Print Print

Antibiotic May Improve Behavior, Anxiety, Study Finds


Text Size  A  A

New research suggests that a readily-available antibiotic can bring about improvements in behavior and anxiety for those with the most common cause of inherited intellectual disability.

In a small study published this week, researchers found “modest” but meaningful gains in those with fragile X syndrome taking the drug minocycline as compared to a placebo.

The finding is significant, researchers say, because the medication — which is commonly used to treat severe acne — is currently available by prescription.

For the study, 66 children with fragile X ages 3 to 16 were divided into two groups, one receiving minocycline and the other group given a placebo. After three months, the groups switched treatments. All the while, both parents and doctors were not aware who was receiving the real drug versus the placebo.

Ultimately, parents indicated that their children had less anxiety and fewer mood-related behaviors while they were taking the antibiotic, according to the study published in the Journal of Developmental and Behavioral Pediatrics. Assessments from the children’s doctors also showed overall improvement while the kids were taking the drug.

Nonetheless, the study found that some children with fragile X responded better than others to the drug, so researchers are now looking to uncover biomarkers which might help identify who the best candidates for the treatment are.

“This study provides evidence of the efficacy of this medication as a targeted treatment for fragile X syndrome with a long history of use and that can currently be prescribed,” said Mary Jacena Leigh of the University of California, Davis MIND Institute who led the study. “Further studies examining the long-term benefits and side effects are needed, perhaps in combination with other educational and medication treatments currently being developed for individuals with the condition.”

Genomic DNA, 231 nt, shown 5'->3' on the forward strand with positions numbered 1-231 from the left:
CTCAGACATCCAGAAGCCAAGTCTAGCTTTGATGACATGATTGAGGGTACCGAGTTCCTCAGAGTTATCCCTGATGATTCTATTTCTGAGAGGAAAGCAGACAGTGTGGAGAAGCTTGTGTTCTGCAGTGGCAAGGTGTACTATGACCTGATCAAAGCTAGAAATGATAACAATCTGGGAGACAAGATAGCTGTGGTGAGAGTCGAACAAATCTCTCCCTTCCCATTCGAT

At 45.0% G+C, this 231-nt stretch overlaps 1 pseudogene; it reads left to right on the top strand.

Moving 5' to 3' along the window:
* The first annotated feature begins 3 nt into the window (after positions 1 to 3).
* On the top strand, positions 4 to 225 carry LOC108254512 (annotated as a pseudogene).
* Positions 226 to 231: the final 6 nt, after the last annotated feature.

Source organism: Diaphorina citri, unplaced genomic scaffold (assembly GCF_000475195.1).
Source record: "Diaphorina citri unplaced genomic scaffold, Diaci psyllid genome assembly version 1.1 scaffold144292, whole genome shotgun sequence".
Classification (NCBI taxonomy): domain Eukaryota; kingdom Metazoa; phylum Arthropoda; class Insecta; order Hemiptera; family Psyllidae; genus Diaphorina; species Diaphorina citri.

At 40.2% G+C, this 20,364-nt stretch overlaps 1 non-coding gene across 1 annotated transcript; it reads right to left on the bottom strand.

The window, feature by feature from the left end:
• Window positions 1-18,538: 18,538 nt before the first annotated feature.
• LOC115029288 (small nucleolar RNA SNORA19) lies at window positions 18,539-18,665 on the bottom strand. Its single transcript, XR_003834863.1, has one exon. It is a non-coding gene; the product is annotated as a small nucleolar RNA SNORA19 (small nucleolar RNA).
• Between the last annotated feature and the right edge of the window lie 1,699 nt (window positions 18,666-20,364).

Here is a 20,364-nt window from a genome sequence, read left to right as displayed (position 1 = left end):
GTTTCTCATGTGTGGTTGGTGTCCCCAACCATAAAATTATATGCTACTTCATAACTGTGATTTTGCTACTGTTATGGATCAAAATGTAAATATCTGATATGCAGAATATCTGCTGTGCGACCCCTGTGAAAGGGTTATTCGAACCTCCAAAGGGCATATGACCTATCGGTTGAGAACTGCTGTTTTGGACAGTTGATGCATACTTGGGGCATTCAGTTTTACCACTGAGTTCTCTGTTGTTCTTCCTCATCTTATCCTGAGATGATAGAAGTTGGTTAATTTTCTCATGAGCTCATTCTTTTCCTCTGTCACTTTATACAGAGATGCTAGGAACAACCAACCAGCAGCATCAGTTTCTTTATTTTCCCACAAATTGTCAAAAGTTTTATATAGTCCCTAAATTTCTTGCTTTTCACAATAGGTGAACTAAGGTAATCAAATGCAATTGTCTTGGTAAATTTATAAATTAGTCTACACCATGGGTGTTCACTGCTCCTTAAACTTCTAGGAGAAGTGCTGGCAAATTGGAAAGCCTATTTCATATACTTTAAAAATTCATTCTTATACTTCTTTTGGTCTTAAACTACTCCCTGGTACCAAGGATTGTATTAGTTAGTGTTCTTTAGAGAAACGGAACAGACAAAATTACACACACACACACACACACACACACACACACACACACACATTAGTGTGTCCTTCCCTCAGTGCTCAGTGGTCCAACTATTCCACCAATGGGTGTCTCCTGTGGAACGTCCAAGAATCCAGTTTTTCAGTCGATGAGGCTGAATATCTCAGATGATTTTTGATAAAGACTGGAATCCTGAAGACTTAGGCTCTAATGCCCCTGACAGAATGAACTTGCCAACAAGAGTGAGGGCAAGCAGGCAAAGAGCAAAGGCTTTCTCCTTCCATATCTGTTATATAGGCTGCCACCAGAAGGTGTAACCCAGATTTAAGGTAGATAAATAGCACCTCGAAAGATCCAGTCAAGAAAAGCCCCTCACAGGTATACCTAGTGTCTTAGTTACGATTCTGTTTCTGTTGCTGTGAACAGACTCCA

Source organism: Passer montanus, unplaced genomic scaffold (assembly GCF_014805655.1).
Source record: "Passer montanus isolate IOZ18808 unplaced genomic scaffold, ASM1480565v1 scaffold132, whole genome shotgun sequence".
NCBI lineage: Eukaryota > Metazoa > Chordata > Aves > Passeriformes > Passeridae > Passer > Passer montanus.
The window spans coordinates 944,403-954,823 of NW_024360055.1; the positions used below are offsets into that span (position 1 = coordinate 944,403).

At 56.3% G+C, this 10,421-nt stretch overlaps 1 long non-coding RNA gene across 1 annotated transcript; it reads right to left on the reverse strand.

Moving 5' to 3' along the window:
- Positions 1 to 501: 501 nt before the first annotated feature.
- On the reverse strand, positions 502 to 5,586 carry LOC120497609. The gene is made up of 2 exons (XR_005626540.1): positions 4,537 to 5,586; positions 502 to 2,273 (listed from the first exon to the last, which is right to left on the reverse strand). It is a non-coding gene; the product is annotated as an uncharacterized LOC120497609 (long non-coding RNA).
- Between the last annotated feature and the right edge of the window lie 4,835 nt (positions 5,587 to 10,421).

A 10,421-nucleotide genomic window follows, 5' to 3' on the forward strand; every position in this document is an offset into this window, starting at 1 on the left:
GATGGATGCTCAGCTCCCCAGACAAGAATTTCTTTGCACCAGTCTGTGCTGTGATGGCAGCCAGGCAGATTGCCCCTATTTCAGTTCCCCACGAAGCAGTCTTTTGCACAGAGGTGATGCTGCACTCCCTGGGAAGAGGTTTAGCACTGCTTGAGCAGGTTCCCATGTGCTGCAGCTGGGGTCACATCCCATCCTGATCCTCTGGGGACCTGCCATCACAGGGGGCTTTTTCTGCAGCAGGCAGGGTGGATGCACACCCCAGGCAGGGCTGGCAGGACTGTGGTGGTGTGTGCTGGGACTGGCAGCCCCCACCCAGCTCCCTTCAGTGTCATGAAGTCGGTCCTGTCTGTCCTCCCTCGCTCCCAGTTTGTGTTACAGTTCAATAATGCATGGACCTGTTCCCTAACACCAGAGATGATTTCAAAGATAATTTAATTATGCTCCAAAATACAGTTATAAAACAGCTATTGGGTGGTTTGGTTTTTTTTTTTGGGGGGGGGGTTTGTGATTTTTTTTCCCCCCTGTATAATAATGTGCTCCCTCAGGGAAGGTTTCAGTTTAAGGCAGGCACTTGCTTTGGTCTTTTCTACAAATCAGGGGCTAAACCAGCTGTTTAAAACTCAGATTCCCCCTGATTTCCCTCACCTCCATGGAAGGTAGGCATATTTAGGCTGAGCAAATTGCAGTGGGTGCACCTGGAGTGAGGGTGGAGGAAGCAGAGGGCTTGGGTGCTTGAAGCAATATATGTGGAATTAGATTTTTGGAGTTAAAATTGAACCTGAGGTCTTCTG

More in Health & Behavior »

Search Jobs

Post a Comment

Disability Scoop welcomes comments, though only a selection are published. In determining which comments will appear beneath a story, we look for submissions that are thoughtful and add new ideas or perspective to the issues addressed within the story. Please keep your remarks brief and refrain from inserting links.

Comments (5 Responses)

  1. mark hardin says:

    Please dont give zit medicine antibiotic for Behavior and Anxiety Please dont

  2. KA101 says:

    The abstract admits one potential problem (though it does so in technical language): using a heavy-duty anti-acne medication on teenagers, an age group known for acne, may possibly alert the teens & their caregivers that they aren’t on placebo anymore, Toto.

    There’s also the confounding factor that given the anxiety teens tend to face when confronted with acne, high-powered anti-acne drugs may well reduce their anxiety by *reducing the acne*, rather than having some internal effect. I don’t see anything in the abstract about controlling for acne.

  3. DocDen says:

    The other thing I’d worry about the drug (no matter who is taking it) is that the users would be building an immunity to antibiotics…something that seems to be a growing problem and concern.

  4. soricobob says:

    Almost impossible to believe that a study with an N=66 is published! I guess my thesis has a chance after all!

  5. Alston says:

    Unbelievable! Have they not heard of superbugs due to over prescription of antibiotics? Antibiotics in the meat….milk, eggs, heck in the food chain. All this plus docs prescribing them to sooth hysteric ppl and moms too, if a person just sniffles…..isn’t it common knowledge that antibiotics are great medical tools, if they weren’t so many resistencies?? Therefore, diseases now kill people because a former quite well working antibiotic doesn’t “fight” the disease anymore…….mmmmh. Bad. Not to forget yeast infection it causes, or severe GI issues, leading to hydration so bad one ends up in ER on IV fluids. Please rethink the use of Antibiotics as treatment on a daily basis! I had terrible acne but even the thought of not vs. Having influenced my choice. No daily antibiotic for a developing teen!

Copyright © 2008-2015 Disability Scoop, LLC. All Rights Reserved. | Privacy Policy | Terms and Conditions | Reprints and Permissions